Transcript of the No-Bullsh!t Vegan podcast, episode 120
Ultra-marathon swimmer Susan Simmons on using veganism to manage M.S. and fuel training
Karina Inkster: You're listening to The No Bullshit Vegan podcast, episode 120. Ultramarathon swimmer Susan Simmons is on the show to discuss how she uses veganism to manage multiple sclerosis and fuel her training.
Hey, welcome to the show. I'm Karina, your go-to, no BS, vegan fitness and nutrition coach. I'm honoured to feature Susan Simmons on the show today, who's an ultra-marathon swimmer. A marathon swim is generally considered to be 10 kilometres, which is 6.2 miles, but Susan’s swims are much, much longer. Born and raised in Montreal, Canada, Susan Simmons now lives in Victoria, BC.
Here's Susan's story, in her own words: I was diagnosed with multiple sclerosis over 25 years ago. I have chosen a lifestyle that manages the disease through physical fitness and diet. My number one form of exercise is swimming and my diet is vegan. Both minimize the stress on my body, making it possible for me to live an active life. Swimming in the open water provides me with a special kind of freedom. Multiple sclerosis is a cruel disease. While one of the best ways for me to manage it is to exercise, exercise is also one of the things that can cause me to overheat and potentially lead to damaging attacks. The open water keeps me cool, where I am free to exercise.
Getting to where I am today has been with many challenges. When I first decided to exercise, I had a difficult time walking a block. My initial pool swims were limited to 10 to 20 lengths followed by a three-hour nap. Over time, I built up stamina and was able to swim for longer and longer periods of time. What soon followed was the ability to participate in other forms of exercise, including kayaking, outrigger canoeing, cycling, weightlifting, and CrossFit. I wholeheartedly believe everyone is worth the effort it takes to be healthy. And for those of us with disease, our first line of defence should be a healthy and fit self.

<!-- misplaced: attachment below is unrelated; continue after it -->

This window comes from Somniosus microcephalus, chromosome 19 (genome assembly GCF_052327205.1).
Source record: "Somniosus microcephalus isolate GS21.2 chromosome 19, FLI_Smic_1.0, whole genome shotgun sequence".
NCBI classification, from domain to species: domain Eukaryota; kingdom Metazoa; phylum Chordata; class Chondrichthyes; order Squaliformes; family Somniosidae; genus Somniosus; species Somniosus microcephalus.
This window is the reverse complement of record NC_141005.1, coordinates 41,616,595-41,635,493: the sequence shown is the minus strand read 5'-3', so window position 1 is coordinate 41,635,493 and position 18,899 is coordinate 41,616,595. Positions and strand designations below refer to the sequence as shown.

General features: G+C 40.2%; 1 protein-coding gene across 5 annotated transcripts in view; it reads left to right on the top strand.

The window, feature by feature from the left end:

Susan has completed an impressive number of absolutely stunning feats of swim endurance. For example, in 2014, she swam 70 kilometres, which is 43.5 miles, in Cowichan Lake. In 2017 she swam across the Juan de Fuca Strait in 10 to 13 degrees Celsius or 52 to 55 degrees Fahrenheit water and has the fastest known time to do so. This was a 33 kilometre or 20.5-mile swim. In 2021 she became the first known person to swim from Sydney on Vancouver Island to and around James Island. And that was 14 kilometres or 8.7 miles total - absolutely mind-blowing!
As for Susan's favourite vegan meal, she says, “I like simple, fresh foods. The night before I swam across Juan de Fuca Strait, I had the most delicious salad with avocados.” Hope you enjoy our conversation.
Hi Susan, thank you so much for speaking with me and coming on the show today.
Susan Simmons: Thanks for having me. This is fabulous.
Karina Inkster: I'm very excited to get to know more about your swims and your training and your fuelling on a plant-based diet. Just so our listeners are aware, my friend Gerda, your friend, Gerda, our mutual friend, Gerda, introduced us, and it was actually not for the podcast at all. She is coming up with this amazing swim event that we're doing for a fundraiser for the local SPCA, and it involves swimming from Powell River, which is on the mainland, to Texada Island, which is about five kilometres offshore. And I'm on the relay team portion of that. But there are folks who are doing that full swim. Anyways, she mentioned that this Susan, you know, kind of personality, was going to be on the support team and hey, Karina, you should check out her website. She's amazing!
So of course, I go and do that and you are amazing. And I realized at that point that you're vegan and my first thought was okay, we have to have Susan on the podcast immediately because it's just a perfect fit.